However, not all of the works correspond well together. The highly digitised style of Baloji’s photomontages offer a stark contrast to the soft, poetic shapes of Kiwanga’s natural flower installations, Walker’s graphite drawings and the handwritten scrawl of McQueen’s sign. Additionally, the harmony of the space is slightly disrupted by the overpowering yellow dress that is worn in Tibor Kalman’s manipulated photograph of Queen Elizabeth II who is racially transformed by having African-Carribean features. Nevertheless, the inclusion of works in a variety of mediums which help pose various questions allows for a dynamic show. Each work has been given a generous amount of space which lets the viewer contemplate the works individually.

All artists in the show use archives to experiment with different ways of utilising the fragments of history. This is further exemplified in The Otolith Group’s film ‘In the Year of the Quiet Sun’ (2013), which displays details of Independence Day postage stamps and archival footage, representing the hopes of African freedom. However, there is only so much a small gallery space can do on the huge subject of colonialism. Hence, the curator inventively broadened the subject through a series of talks which further explored questions raised in the show, addressing colonial history beyond Africa, which the exhibition focuses on. Ultimately, all of the works ought to be viewed as a springboard to investigate questions such as how to address colonialism not merely as history but as something that is tenacious in contemporary life, which we see in today’s enduring racism. I believe many art institutions still suffer from aphasia – the inability to find the words – in relation to addressing colonialism. Although this exhibition certainly does not offer answers, it determinedly speaks to colonialism’s complex and deeply troubled global history, questions narratives of power and vitally recognises colonialism not only as something that happened a long time ago, but as a recent phenomenon.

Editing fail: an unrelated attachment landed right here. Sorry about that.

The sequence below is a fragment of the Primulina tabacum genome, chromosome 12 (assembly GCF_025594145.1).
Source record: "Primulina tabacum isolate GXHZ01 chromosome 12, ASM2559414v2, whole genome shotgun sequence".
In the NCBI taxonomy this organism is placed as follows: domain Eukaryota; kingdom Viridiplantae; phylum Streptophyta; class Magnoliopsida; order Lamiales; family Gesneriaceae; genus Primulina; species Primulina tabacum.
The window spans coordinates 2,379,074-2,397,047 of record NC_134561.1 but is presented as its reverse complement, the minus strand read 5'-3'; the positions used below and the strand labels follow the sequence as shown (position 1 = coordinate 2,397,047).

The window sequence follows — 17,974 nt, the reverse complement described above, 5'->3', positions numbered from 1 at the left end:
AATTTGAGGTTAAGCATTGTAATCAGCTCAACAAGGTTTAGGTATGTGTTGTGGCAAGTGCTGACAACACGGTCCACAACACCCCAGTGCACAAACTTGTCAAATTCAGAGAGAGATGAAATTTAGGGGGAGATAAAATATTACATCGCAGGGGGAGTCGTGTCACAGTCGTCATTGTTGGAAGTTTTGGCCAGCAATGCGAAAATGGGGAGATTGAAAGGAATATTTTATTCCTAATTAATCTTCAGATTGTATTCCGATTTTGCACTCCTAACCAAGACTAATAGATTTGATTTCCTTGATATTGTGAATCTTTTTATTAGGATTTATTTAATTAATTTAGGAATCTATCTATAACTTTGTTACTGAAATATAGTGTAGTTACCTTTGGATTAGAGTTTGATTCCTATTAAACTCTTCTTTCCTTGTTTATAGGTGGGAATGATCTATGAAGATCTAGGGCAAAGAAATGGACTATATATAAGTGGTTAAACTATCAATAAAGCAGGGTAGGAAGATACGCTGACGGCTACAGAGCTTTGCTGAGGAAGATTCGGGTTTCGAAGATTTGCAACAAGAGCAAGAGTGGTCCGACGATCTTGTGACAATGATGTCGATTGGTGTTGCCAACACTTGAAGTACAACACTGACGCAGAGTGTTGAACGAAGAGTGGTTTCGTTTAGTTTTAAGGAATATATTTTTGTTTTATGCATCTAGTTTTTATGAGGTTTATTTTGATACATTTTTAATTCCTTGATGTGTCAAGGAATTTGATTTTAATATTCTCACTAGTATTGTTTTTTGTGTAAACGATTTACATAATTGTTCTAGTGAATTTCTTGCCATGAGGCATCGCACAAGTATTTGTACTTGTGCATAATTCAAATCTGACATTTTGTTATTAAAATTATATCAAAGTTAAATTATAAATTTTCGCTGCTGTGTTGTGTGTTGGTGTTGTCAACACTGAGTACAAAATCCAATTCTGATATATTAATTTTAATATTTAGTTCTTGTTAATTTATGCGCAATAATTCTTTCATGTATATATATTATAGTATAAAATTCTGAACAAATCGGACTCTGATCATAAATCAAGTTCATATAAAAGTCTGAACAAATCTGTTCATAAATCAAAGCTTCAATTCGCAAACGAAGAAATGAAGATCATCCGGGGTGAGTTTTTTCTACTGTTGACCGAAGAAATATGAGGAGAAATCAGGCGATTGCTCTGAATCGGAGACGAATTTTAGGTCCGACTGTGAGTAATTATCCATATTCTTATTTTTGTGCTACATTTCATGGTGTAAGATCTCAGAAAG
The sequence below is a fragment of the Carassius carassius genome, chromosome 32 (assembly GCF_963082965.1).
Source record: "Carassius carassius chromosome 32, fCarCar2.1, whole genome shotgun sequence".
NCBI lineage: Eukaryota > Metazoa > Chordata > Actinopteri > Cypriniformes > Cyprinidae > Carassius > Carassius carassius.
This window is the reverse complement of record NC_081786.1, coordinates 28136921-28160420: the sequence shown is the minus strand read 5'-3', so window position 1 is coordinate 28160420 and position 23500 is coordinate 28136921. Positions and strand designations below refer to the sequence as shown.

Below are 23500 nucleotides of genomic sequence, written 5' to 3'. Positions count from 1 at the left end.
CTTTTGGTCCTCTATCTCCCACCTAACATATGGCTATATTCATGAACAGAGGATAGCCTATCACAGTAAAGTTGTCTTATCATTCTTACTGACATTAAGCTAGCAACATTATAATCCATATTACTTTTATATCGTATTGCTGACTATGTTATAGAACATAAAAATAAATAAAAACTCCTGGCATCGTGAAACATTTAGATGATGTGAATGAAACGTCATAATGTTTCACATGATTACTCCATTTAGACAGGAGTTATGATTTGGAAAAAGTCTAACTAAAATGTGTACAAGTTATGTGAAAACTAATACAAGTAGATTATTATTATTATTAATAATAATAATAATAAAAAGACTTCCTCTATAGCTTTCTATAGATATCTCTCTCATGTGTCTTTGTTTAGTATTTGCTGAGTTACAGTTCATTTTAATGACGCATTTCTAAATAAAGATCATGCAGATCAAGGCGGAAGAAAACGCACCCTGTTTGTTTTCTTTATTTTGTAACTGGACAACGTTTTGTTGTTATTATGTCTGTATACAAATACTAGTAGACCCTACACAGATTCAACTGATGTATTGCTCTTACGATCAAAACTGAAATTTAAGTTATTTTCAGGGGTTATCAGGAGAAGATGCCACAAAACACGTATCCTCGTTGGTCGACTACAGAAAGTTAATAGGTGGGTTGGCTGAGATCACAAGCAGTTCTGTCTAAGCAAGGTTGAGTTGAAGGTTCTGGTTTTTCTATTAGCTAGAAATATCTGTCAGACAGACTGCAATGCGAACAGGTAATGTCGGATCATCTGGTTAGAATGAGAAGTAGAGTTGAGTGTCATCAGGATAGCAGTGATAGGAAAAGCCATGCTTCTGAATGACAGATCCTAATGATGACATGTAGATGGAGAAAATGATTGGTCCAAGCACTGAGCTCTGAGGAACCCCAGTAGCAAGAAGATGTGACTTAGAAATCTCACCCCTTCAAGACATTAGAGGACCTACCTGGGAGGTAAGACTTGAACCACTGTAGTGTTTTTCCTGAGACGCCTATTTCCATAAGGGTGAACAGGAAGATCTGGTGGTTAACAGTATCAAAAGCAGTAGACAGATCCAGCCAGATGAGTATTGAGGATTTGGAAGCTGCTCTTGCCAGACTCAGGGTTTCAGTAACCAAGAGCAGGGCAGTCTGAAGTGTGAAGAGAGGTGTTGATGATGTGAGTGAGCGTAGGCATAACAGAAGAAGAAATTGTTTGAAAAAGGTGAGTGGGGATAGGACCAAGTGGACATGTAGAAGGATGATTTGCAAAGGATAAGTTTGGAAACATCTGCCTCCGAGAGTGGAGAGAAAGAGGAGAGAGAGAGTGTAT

Mia Krikler

Arts Assistant (Interim)

Art Exchange

December 2019